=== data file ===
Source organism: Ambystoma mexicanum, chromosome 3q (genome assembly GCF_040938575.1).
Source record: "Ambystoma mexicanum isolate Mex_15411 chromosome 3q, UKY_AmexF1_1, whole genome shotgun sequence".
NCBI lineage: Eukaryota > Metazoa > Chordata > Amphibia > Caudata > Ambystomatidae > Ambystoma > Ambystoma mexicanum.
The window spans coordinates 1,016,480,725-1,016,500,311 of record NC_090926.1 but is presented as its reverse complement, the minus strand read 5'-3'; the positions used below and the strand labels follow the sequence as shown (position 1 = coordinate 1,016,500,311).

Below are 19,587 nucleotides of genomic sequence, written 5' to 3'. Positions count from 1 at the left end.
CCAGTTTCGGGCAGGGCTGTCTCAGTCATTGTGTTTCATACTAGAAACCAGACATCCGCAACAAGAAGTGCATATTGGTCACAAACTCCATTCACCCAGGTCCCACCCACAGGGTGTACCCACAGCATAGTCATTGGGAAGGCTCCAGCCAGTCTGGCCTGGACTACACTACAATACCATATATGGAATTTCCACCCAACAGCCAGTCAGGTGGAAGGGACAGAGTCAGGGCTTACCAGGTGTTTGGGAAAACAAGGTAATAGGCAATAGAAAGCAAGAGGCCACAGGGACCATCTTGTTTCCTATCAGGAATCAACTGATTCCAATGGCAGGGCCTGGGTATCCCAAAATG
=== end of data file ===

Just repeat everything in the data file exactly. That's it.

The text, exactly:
Source organism: Ambystoma mexicanum, chromosome 3q (genome assembly GCF_040938575.1).
Source record: "Ambystoma mexicanum isolate Mex_15411 chromosome 3q, UKY_AmexF1_1, whole genome shotgun sequence".
NCBI lineage: Eukaryota > Metazoa > Chordata > Amphibia > Caudata > Ambystomatidae > Ambystoma > Ambystoma mexicanum.
The window spans coordinates 1,016,480,725-1,016,500,311 of record NC_090926.1 but is presented as its reverse complement, the minus strand read 5'-3'; the positions used below and the strand labels follow the sequence as shown (position 1 = coordinate 1,016,500,311).

Below are 19,587 nucleotides of genomic sequence, written 5' to 3'. Positions count from 1 at the left end.
CCAGTTTCGGGCAGGGCTGTCTCAGTCATTGTGTTTCATACTAGAAACCAGACATCCGCAACAAGAAGTGCATATTGGTCACAAACTCCATTCACCCAGGTCCCACCCACAGGGTGTACCCACAGCATAGTCATTGGGAAGGCTCCAGCCAGTCTGGCCTGGACTACACTACAATACCATATATGGAATTTCCACCCAACAGCCAGTCAGGTGGAAGGGACAGAGTCAGGGCTTACCAGGTGTTTGGGAAAACAAGGTAATAGGCAATAGAAAGCAAGAGGCCACAGGGACCATCTTGTTTCCTATCAGGAATCAACTGATTCCAATGGCAGGGCCTGGGTATCCCAAAATG